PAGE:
View from above

P.K. Subban is a player in the National Hockey League and is of African-American descent.  When he scored the winning goal against the Boston Bruins on May 1, allowing his team to advance in the Stanley Cup Playoffs, people threw garbage at him and called him the n-word on Twitter.  When asked by journalist Chris Johnston to comment on these events his response was: “I don’t know.  It doesn’t even matter.”  My gut reaction to this is, but P.K., it does matter.

This reminds me of a scene in the Mira Nair film The Reluctant Fundamentalist, which chronicles the pursuit and eventual disenfranchisement with the American dream for a South Asian man.  The book is brilliant but unfortunately its merits didn’t quite translate very well on screen.  Really, you couldn’t put one more light in the Islamabad scenes which are predominantly set in the restaurant?  I can barely see their faces and it’s veering dangerously close to the problematic “Heart of Darkness” imagery.  The saving grace is Riz Ahmed and his charisma, talent and bone-structure.  As an Oxford-educated British actor and musician, Ahmed is definitely contributing to his craft in very interesting ways.  To return to the film, I want to discuss its most poignant scene because it relates to what life is like for all of us at the margins.  The protagonist named Changez is interviewing for a very competitive position with a prestigious bank.  The interviewer (Kiefer Sutherland) will eventually become his mentor and biggest supporter but in this instance he mainly discusses where Changez is “from” and how the scholarships must have really helped him attend Princeton.  God forbid that a racialized man would come from a family of means and social standing.  Finally he questions him on why he just didn’t attend school in Pakistan, I mean that’s where he belongs right?  To this Changez replies, “Because in America you can win.  And I will win whether you give me the job or not.”  That’s it, with that moment right there I feel like he summed up how we, the marginalized, are conditioned to think.  It’s like we constantly say, “What, you’re not going to let me earn it in one step?  That’s fine, whether it takes 5 or 25 steps I will get there.”  We learn to get the job done.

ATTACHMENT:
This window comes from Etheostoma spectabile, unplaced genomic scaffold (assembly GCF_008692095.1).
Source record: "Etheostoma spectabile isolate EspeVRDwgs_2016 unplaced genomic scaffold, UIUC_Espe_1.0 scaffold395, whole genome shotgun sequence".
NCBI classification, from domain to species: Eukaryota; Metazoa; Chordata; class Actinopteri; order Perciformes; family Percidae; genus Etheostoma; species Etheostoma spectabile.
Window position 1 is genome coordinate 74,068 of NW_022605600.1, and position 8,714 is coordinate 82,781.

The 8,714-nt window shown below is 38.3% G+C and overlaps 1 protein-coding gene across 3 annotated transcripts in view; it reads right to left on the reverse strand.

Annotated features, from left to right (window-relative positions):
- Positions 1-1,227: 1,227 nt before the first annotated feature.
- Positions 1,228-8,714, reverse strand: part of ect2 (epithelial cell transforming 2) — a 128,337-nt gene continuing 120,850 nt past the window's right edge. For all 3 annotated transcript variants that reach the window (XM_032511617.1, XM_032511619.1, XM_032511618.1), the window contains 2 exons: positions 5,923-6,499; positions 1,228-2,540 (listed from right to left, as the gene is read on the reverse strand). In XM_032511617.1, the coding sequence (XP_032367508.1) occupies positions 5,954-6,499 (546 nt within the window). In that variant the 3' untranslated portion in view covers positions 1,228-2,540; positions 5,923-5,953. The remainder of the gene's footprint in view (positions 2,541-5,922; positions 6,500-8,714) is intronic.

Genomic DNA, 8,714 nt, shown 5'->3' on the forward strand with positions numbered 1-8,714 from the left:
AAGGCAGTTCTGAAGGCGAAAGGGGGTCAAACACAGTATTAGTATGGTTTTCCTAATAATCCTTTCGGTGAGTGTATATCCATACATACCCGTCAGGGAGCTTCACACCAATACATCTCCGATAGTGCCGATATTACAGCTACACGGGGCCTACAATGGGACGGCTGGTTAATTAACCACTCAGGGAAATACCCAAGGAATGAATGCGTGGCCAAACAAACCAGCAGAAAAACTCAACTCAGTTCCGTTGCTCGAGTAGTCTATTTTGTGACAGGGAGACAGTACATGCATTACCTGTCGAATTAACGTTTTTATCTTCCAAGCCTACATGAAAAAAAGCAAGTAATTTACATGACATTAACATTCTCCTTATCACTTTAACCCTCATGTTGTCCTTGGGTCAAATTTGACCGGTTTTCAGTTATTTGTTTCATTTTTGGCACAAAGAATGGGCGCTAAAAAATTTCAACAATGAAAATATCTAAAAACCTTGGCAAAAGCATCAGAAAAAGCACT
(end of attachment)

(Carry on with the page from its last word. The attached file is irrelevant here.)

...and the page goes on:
So perhaps P.K. Subban is right and it doesn’t matter.  I don’t know his story but I can imagine what it was like to try to breakthrough in a sport made up of predominantly middle-class White boys whose parents can afford the lessons and equipment.  I’m not suggesting that the Subban family could not, I just bet that the locker rooms weren’t always the easiest places to be.  What P.K. Subban is saying is that he will not be defined by people’s ignorance or the labels they are forcing on him.  His identity won’t be reduced to the colour of his skin.  He won’t be put in his place.  There’s poetic justice in it right?  In rising above?



Good enough

I’m going to keep this one short and sweet.  For every article out there written by women sharing their experiences, I promise you that there are 10 to 1000 individuals making fun of it.  Constructive criticism is not the same as ridicule.


Practices like that caused women to hide their gender to publish.  It made women keep their mouth shut for decades because they felt that their stories didn’t matter.  It’s for people like you that post-colonial writers integrate words from their language and not provide a translation.


My question is do you think any of these individuals would have the guts to lay their joys, fears and flaws bare to help demonstrate the complexities of the human condition?  Doubtful.  Yes entitlement is a problem and no, not everything is great or special, but that doesn’t make it any less of a contribution to the dialogue.


Dear haters: be better.